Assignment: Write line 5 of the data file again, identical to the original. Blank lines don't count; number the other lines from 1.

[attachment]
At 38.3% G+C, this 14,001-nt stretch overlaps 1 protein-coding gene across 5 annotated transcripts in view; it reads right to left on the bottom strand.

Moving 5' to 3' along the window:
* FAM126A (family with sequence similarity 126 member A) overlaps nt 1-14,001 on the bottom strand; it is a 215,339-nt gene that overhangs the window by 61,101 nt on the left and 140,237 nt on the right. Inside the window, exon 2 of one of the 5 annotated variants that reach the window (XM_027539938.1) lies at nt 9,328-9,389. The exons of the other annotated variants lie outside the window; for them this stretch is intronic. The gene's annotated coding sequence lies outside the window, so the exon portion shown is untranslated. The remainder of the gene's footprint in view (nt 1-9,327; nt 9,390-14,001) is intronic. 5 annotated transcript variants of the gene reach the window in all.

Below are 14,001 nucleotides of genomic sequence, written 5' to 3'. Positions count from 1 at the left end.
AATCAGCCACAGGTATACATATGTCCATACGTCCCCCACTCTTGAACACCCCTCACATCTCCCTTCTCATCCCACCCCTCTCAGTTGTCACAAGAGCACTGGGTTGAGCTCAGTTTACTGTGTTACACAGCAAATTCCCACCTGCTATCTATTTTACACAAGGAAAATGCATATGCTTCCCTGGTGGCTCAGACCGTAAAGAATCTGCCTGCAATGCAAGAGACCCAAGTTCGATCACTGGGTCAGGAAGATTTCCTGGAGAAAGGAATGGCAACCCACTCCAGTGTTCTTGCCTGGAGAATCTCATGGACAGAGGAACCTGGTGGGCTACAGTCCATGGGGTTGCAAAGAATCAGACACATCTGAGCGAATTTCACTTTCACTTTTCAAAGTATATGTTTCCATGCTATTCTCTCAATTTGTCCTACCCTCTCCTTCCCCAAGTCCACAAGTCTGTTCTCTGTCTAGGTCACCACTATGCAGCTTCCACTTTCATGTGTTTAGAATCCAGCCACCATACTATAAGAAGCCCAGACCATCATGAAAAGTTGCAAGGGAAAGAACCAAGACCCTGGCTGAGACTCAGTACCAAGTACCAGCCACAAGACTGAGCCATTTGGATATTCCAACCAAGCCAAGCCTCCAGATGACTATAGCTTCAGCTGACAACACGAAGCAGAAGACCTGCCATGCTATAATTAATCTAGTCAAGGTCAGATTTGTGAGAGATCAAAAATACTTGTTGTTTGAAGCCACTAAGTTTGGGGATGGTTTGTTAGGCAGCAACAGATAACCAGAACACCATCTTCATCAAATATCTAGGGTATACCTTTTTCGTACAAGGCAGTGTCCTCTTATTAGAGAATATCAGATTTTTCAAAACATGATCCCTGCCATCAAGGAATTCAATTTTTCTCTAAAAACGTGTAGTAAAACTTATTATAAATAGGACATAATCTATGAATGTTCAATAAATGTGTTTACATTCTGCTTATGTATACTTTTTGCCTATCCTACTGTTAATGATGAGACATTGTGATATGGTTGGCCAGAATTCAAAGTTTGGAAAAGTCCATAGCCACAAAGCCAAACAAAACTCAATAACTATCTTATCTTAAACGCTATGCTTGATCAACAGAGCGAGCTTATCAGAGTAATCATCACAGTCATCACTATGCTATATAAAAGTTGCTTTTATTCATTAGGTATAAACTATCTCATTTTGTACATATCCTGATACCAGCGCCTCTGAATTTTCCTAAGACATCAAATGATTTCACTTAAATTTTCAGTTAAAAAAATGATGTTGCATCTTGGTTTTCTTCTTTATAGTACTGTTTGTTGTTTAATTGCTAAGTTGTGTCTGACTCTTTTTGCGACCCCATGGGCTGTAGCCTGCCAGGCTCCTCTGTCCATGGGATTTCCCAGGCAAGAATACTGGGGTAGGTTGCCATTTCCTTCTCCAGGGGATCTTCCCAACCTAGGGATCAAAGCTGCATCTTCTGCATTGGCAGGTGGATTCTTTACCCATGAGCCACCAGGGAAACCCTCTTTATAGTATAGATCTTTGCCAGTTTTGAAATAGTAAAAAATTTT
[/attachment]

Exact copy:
AATCAGCCACAGGTATACATATGTCCATACGTCCCCCACTCTTGAACACCCCTCACATCTCCCTTCTCATCCCACCCCTCTCAGTTGTCACAAGAGCACTGGGTTGAGCTCAGTTTACTGTGTTACACAGCAAATTCCCACCTGCTATCTATTTTACACAAGGAAAATGCATATGCTTCCCTGGTGGCTCAGACCGTAAAGAATCTGCCTGCAATGCAAGAGACCCAAGTTCGATCACTGGGTCAGGAAGATTTCCTGGAGAAAGGAATGGCAACCCACTCCAGTGTTCTTGCCTGGAGAATCTCATGGACAGAGGAACCTGGTGGGCTACAGTCCATGGGGTTGCAAAGAATCAGACACATCTGAGCGAATTTCACTTTCACTTTTCAAAGTATATGTTTCCATGCTATTCTCTCAATTTGTCCTACCCTCTCCTTCCCCAAGTCCACAAGTCTGTTCTCTGTCTAGGTCACCACTATGCAGCTTCCACTTTCATGTGTTTAGAATCCAGCCACCATACTATAAGAAGCCCAGACCATCATGAAAAGTTGCAAGGGAAAGAACCAAGACCCTGGCTGAGACTCAGTACCAAGTACCAGCCACAAGACTGAGCCATTTGGATATTCCAACCAAGCCAAGCCTCCAGATGACTATAGCTTCAGCTGACAACACGAAGCAGAAGACCTGCCATGCTATAATTAATCTAGTCAAGGTCAGATTTGTGAGAGATCAAAAATACTTGTTGTTTGAAGCCACTAAGTTTGGGGATGGTTTGTTAGGCAGCAACAGATAACCAGAACACCATCTTCATCAAATATCTAGGGTATACCTTTTTCGTACAAGGCAGTGTCCTCTTATTAGAGAATATCAGATTTTTCAAAACATGATCCCTGCCATCAAGGAATTCAATTTTTCTCTAAAAACGTGTAGTAAAACTTATTATAAATAGGACATAATCTATGAATGTTCAATAAATGTGTTTACATTCTGCTTATGTATACTTTTTGCCTATCCTACTGTTAATGATGAGACATTGTGATATGGTTGGCCAGAATTCAAAGTTTGGAAAAGTCCATAGCCACAAAGCCAAACAAAACTCAATAACTATCTTATCTTAAACGCTATGCTTGATCAACAGAGCGAGCTTATCAGAGTAATCATCACAGTCATCACTATGCTATATAAAAGTTGCTTTTATTCATTAGGTATAAACTATCTCATTTTGTACATATCCTGATACCAGCGCCTCTGAATTTTCCTAAGACATCAAATGATTTCACTTAAATTTTCAGTTAAAAAAATGATGTTGCATCTTGGTTTTCTTCTTTATAGTACTGTTTGTTGTTTAATTGCTAAGTTGTGTCTGACTCTTTTTGCGACCCCATGGGCTGTAGCCTGCCAGGCTCCTCTGTCCATGGGATTTCCCAGGCAAGAATACTGGGGTAGGTTGCCATTTCCTTCTCCAGGGGATCTTCCCAACCTAGGGATCAAAGCTGCATCTTCTGCATTGGCAGGTGGATTCTTTACCCATGAGCCACCAGGGAAACCCTCTTTATAGTATAGATCTTTGCCAGTTTTGAAATAGTAAAAAATTTT